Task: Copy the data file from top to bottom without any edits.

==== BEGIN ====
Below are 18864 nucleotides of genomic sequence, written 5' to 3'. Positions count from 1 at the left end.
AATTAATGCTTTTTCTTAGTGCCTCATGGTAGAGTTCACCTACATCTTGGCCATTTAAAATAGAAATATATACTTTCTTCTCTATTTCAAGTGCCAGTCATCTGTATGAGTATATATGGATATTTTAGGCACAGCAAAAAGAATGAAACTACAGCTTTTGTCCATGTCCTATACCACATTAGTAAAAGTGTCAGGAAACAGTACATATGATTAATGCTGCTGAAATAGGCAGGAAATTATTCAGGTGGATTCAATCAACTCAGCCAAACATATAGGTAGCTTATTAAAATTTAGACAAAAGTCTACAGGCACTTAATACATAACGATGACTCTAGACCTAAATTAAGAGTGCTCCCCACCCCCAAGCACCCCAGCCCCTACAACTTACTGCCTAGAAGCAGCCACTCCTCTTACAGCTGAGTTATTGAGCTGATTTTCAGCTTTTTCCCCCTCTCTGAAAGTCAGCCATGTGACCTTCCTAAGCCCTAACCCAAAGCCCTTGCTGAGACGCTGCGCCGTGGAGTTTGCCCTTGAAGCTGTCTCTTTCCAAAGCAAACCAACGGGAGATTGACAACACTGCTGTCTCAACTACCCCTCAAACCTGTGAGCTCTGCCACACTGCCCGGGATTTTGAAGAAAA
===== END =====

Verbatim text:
Below are 18864 nucleotides of genomic sequence, written 5' to 3'. Positions count from 1 at the left end.
AATTAATGCTTTTTCTTAGTGCCTCATGGTAGAGTTCACCTACATCTTGGCCATTTAAAATAGAAATATATACTTTCTTCTCTATTTCAAGTGCCAGTCATCTGTATGAGTATATATGGATATTTTAGGCACAGCAAAAAGAATGAAACTACAGCTTTTGTCCATGTCCTATACCACATTAGTAAAAGTGTCAGGAAACAGTACATATGATTAATGCTGCTGAAATAGGCAGGAAATTATTCAGGTGGATTCAATCAACTCAGCCAAACATATAGGTAGCTTATTAAAATTTAGACAAAAGTCTACAGGCACTTAATACATAACGATGACTCTAGACCTAAATTAAGAGTGCTCCCCACCCCCAAGCACCCCAGCCCCTACAACTTACTGCCTAGAAGCAGCCACTCCTCTTACAGCTGAGTTATTGAGCTGATTTTCAGCTTTTTCCCCCTCTCTGAAAGTCAGCCATGTGACCTTCCTAAGCCCTAACCCAAAGCCCTTGCTGAGACGCTGCGCCGTGGAGTTTGCCCTTGAAGCTGTCTCTTTCCAAAGCAAACCAACGGGAGATTGACAACACTGCTGTCTCAACTACCCCTCAAACCTGTGAGCTCTGCCACACTGCCCGGGATTTTGAAGAAAA